Jeremy glanced up at the sound of Mr. Bowler’s deep voice. He was wearing a wide-brimmed black hat that was tipped over his eyes, hiding his forehead. His hair was ruffled by the huge pair of earphones that sat on his head. Jeremy was wearing a pair too. They were meant to block out the noise of the helicopter, but they didn’t. The whirring burned through Jeremy’s skull, pounding his fragile mind, but he didn’t really care. Two hearts! “What is she? If she’s not human then...”

“Alien, we think. She was discovered two years ago buried under a pile of rubble. They fished her out, took an X-Ray and sent her to a facility,” Mr. Bowler answered. He sounded posh, but not overly so. Instead, he sounded dangerous. He had the voice Jeremy would run a mile to avoid.

“Right. Why are we- I mean - MI5 going to her for help?”
Mr. Bowler cocked his hat forward, and slumped down in his seat. “You really didn’t get the briefing, did you?”

“No, Sir.”

“She’s special. Some people have called her a freak of nature and others have taken to calling her the rouge superhero. She’s got powers.”

 “W-what kind of powers?”

“Invincibility, for one. And the other...well, you see when you get there.”

Jeremy’s eyes widened. Invincible? No. He swallowed the retort that was rising in his throat and instead settled on a question. “How is she invincible? That’s impossible.”

“I know. But those two hearts you keep going on about? They can survive independently of each other.  You have to stop both the hearts to kill her, and trust me, it is not easy. Her skin is embedded with tiny carbon structures with the same network arrangement of diamond. It makes it near impossible to pierce her skin. The diamond also acts as...well, it’s her second party trick.” Mr. Bowler leaned backwards again, and pressing a button on his headphones, spoke again. “Hey, Arthur, when are we landing?”

The pilot’s voice crackled through Jeremy’s ears. “About five minutes, Sir. We are approaching the forest now.”

Mr. Bowler took his finger off the headphone and straightened up. He cracked his back and padded a lump on his belt. His gun. Jeremy knew it was for protection, but he couldn’t help but feel his stomach churn and writhe every time he saw it. It reminded him of Leanne draped across the bed, with the blood pouring thick and fast from her mouth. Tears pricked in his eyes and he swallowed a sob.

"Is there anything else you want to know?”

Jeremy glanced up and felt his stomach bounce as they descended. He swallowed some bile and looked up at Mr. Bowler. “Why is she in the forest?”

Mr. Bowler paused. “I lied earlier. She has three party tricks, not two. Let’s just say that she is more at home in the forest than in the city. Again, you’ll understand when you see her.”
The helicopter swooped towards the ground and Jeremy lurched forward. He felt sick. It was like being on a plane but worse - in planes the seatbelts aren’t so tight you can’t breathe. In planes, you could relax. And in planes, you always knew what was at the end of the journey.

“Don’t worry, Mr. Holmhead. You get used to it.”

Jeremy tried to straighten up as the helicopter took another dive. “You were sick too?” he wheezed. His lungs pressed against his heart, and his ribcage burned.

“Yeah. Hold on. That’s us going down.”

The helicopter suddenly stopped in the air, and Jeremy saw the pilot pull a lever from the corner of his eye. The helicopter started lowering itself down. Emerald trees bowed out of the way as the blades pushed them back, and birds erupted into the air, squawking and cheeping as they flew for their lives. Jeremy peered through the door and almost sighed with relief. The ground was blissfully close - he could smell the wet soil, see the white tails of rabbits as they scurried into the distance.  The helicopter touched ground, and after the initial juddering halt, the world stopped rocking and Jeremy felt stable again.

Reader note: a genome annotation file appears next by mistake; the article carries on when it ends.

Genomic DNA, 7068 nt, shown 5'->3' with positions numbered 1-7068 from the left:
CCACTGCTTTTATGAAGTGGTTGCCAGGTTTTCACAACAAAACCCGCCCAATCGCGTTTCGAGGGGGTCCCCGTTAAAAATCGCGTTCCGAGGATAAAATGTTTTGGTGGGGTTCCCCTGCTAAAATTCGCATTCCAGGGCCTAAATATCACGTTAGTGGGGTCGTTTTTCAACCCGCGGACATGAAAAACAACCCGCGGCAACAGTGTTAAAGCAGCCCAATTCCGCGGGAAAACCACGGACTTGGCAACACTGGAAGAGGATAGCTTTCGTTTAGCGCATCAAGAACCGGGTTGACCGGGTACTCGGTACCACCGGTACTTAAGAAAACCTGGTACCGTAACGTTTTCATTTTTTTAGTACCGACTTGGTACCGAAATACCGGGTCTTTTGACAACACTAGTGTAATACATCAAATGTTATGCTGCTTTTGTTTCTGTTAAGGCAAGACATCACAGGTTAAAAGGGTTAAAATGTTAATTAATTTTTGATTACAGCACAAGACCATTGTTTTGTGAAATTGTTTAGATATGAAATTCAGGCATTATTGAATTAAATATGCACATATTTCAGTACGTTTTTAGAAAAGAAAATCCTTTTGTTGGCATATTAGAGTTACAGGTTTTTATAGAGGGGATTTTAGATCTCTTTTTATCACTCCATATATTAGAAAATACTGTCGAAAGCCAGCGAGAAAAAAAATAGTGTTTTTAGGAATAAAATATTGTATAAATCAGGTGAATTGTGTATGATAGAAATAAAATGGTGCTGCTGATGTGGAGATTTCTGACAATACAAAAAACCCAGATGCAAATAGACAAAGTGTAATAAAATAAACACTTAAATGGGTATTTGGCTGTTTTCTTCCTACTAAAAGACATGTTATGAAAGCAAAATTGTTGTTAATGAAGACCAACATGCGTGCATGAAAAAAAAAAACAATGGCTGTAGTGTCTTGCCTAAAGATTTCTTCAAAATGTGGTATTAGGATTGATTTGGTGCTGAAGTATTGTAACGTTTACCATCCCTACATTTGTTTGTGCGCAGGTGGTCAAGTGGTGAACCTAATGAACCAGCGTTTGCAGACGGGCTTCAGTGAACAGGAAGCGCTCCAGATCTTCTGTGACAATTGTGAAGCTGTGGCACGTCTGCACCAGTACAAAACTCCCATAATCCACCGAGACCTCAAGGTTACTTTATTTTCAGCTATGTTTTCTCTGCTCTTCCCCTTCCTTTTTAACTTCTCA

Jeremy pulled the headphones from his ears and stooped low to get out the door. He hopped down from the helicopter, leaving his briefcase in the back, and landed with a dull thud on the wet earth. He breathed in the fresh air. It had been so long since he smelled the world. London was dirty, dusty and the air squeezed the life out of your lungs, building the bricks of death with the black tar that clogged your airways. The air out here was so fresh, so clean. You could smell the grass, the dew drops, the honey, the soft scent of a flower blossoming into life.

Jeremy heard Mr. Bowler step out from the helicopter, his footsteps muffled by the still turning blades. Mr. Bowler clapped Jeremy on the back and he grinned. “You get used to the helicopter. Trust me.” He stepped forward and looked upwards into the trees. His hat had been pushed back, and his eyes scanned the canopy. He was looking for something.

Finally, he turned around and shook his head. “She’s moved further away. Can’t have been far though. From now on, stay as quiet as possible. We don’t want to spook her. Understood?”

“Yes.”

“Good. Now, follow me.” Mr. Bowler started walking forward, stepping over the small branches and dry leaves that littered the forest floor. Jeremy copied him, and within a minute they were out of sight from the helicopter. Two minutes, and Mr. Bowler stuck his hand up. Jeremy stopped behind him and Mr. Bowler scanned the canopy again. His eyes were focused on the high branches of the mud coloured trees. He smiled and looked at Jeremy. “Look at that tree.” His voice was barely a whisper. “Just above the fourth branch. Do you see it?”

Jeremy looked at the tree in front of him, and his eyes slid up the trunk, settling where Mr. Bowler had told him to look. The green leaves on the branch quivered and Jeremy narrowed his eyes.  Nothing. It was just a branch, an ordinary branch, framed by green leaves and patches of blue sky. It was just a branch.